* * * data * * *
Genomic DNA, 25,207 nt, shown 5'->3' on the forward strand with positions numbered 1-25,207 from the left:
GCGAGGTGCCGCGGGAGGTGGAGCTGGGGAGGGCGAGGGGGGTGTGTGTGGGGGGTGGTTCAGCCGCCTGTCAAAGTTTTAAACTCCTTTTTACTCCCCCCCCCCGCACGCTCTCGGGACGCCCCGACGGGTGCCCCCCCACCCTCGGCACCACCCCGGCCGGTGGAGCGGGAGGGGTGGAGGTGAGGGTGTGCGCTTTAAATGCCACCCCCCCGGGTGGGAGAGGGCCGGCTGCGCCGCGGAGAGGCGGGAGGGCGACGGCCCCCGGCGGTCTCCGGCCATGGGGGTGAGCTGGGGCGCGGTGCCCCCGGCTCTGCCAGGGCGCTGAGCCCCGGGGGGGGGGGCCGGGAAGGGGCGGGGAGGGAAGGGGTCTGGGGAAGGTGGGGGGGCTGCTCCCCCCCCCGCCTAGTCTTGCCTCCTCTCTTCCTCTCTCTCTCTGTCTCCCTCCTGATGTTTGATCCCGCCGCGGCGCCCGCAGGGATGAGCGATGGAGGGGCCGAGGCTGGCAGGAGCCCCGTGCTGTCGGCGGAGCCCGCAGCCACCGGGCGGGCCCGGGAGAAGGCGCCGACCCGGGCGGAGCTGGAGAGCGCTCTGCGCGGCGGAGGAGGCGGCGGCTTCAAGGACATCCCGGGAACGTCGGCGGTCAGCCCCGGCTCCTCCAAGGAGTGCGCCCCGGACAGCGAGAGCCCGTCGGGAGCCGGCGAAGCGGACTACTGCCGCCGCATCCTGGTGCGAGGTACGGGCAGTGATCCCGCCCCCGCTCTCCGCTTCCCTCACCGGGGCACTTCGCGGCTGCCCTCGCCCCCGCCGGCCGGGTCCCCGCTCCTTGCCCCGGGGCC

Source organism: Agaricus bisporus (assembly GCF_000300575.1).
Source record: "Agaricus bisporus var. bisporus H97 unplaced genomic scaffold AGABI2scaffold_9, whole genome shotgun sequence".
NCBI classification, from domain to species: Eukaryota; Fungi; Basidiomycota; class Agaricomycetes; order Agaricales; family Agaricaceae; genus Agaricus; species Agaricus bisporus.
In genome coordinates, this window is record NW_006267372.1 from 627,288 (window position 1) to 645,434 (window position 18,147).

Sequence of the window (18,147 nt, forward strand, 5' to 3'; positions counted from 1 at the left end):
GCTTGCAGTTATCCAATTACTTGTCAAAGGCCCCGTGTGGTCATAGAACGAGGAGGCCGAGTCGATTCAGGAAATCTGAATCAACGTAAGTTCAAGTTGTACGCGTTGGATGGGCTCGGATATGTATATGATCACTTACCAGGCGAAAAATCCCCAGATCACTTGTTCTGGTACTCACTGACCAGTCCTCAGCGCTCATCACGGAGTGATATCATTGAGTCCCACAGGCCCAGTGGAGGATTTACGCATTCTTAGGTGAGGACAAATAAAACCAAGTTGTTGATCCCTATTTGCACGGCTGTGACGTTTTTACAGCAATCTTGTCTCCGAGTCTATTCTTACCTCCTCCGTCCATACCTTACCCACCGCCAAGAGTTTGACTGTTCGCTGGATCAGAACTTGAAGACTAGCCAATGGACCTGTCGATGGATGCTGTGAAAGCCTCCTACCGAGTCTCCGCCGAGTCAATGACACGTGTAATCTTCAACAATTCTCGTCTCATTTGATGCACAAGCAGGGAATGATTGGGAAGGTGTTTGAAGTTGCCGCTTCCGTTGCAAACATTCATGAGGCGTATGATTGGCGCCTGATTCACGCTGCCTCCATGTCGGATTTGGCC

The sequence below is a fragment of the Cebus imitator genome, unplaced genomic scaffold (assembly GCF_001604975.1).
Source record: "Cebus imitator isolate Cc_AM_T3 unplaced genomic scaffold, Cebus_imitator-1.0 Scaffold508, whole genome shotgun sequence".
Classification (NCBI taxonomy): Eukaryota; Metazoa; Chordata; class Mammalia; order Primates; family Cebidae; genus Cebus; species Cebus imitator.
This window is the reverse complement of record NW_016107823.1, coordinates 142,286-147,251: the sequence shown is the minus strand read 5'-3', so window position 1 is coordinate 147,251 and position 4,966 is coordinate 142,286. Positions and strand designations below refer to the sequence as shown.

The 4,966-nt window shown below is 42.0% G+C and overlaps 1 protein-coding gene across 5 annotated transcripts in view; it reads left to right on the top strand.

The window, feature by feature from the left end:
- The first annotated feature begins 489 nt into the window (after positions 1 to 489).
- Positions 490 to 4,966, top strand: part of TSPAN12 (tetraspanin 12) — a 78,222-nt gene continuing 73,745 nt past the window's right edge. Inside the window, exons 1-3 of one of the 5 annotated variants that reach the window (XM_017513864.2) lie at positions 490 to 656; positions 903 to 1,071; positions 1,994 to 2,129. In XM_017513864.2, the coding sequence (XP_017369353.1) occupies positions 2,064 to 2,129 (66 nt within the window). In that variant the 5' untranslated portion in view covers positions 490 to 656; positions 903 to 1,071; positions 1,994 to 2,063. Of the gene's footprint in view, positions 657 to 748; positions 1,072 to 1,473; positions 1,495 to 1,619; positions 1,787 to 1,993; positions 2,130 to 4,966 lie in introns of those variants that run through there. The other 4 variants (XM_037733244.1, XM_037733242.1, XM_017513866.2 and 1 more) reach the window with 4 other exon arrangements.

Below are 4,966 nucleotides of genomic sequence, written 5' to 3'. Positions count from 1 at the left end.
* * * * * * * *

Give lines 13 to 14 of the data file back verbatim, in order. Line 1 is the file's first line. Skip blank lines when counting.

The 4,966-nt window shown below is 42.0% G+C and overlaps 1 protein-coding gene across 5 annotated transcripts in view; it reads left to right on the top strand.

The window, feature by feature from the left end: